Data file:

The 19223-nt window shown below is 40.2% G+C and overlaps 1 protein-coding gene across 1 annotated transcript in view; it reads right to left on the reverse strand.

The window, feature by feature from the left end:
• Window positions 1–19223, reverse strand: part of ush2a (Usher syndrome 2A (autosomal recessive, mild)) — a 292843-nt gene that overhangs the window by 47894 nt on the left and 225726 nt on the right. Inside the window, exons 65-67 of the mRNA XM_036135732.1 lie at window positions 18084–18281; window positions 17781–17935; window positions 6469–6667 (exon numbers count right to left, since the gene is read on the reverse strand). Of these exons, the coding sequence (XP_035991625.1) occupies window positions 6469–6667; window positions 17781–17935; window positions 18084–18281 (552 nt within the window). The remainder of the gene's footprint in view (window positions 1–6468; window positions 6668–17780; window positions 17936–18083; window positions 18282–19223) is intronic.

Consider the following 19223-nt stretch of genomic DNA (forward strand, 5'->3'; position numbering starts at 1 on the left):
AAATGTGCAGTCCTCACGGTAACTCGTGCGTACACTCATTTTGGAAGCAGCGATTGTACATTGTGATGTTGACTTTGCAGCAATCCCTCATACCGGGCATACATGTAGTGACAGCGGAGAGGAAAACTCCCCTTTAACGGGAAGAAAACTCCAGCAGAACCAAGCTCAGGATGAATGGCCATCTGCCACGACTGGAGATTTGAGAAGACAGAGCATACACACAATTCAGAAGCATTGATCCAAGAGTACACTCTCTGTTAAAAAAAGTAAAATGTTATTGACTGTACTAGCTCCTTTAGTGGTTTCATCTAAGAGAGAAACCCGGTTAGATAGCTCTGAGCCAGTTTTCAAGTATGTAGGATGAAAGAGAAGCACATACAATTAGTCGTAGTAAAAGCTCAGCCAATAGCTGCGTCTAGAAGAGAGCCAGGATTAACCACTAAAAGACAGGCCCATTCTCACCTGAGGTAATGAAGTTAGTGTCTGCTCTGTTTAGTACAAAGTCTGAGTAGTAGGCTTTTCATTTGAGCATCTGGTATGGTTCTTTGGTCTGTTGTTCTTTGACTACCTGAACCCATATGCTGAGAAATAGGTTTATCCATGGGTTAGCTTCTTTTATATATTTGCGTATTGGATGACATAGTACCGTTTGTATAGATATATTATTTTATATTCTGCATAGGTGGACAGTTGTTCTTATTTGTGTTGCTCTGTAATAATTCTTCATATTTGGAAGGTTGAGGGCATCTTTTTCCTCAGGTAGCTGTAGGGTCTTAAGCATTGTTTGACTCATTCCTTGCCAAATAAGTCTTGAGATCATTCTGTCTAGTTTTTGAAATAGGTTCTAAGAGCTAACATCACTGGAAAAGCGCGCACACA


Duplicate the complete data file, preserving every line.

The 19223-nt window shown below is 40.2% G+C and overlaps 1 protein-coding gene across 1 annotated transcript in view; it reads right to left on the reverse strand.

The window, feature by feature from the left end:
• Window positions 1–19223, reverse strand: part of ush2a (Usher syndrome 2A (autosomal recessive, mild)) — a 292843-nt gene that overhangs the window by 47894 nt on the left and 225726 nt on the right. Inside the window, exons 65-67 of the mRNA XM_036135732.1 lie at window positions 18084–18281; window positions 17781–17935; window positions 6469–6667 (exon numbers count right to left, since the gene is read on the reverse strand). Of these exons, the coding sequence (XP_035991625.1) occupies window positions 6469–6667; window positions 17781–17935; window positions 18084–18281 (552 nt within the window). The remainder of the gene's footprint in view (window positions 1–6468; window positions 6668–17780; window positions 17936–18083; window positions 18282–19223) is intronic.

Consider the following 19223-nt stretch of genomic DNA (forward strand, 5'->3'; position numbering starts at 1 on the left):
AAATGTGCAGTCCTCACGGTAACTCGTGCGTACACTCATTTTGGAAGCAGCGATTGTACATTGTGATGTTGACTTTGCAGCAATCCCTCATACCGGGCATACATGTAGTGACAGCGGAGAGGAAAACTCCCCTTTAACGGGAAGAAAACTCCAGCAGAACCAAGCTCAGGATGAATGGCCATCTGCCACGACTGGAGATTTGAGAAGACAGAGCATACACACAATTCAGAAGCATTGATCCAAGAGTACACTCTCTGTTAAAAAAAGTAAAATGTTATTGACTGTACTAGCTCCTTTAGTGGTTTCATCTAAGAGAGAAACCCGGTTAGATAGCTCTGAGCCAGTTTTCAAGTATGTAGGATGAAAGAGAAGCACATACAATTAGTCGTAGTAAAAGCTCAGCCAATAGCTGCGTCTAGAAGAGAGCCAGGATTAACCACTAAAAGACAGGCCCATTCTCACCTGAGGTAATGAAGTTAGTGTCTGCTCTGTTTAGTACAAAGTCTGAGTAGTAGGCTTTTCATTTGAGCATCTGGTATGGTTCTTTGGTCTGTTGTTCTTTGACTACCTGAACCCATATGCTGAGAAATAGGTTTATCCATGGGTTAGCTTCTTTTATATATTTGCGTATTGGATGACATAGTACCGTTTGTATAGATATATTATTTTATATTCTGCATAGGTGGACAGTTGTTCTTATTTGTGTTGCTCTGTAATAATTCTTCATATTTGGAAGGTTGAGGGCATCTTTTTCCTCAGGTAGCTGTAGGGTCTTAAGCATTGTTTGACTCATTCCTTGCCAAATAAGTCTTGAGATCATTCTGTCTAGTTTTTGAAATAGGTTCTAAGAGCTAACATCACTGGAAAAGCGCGCACACA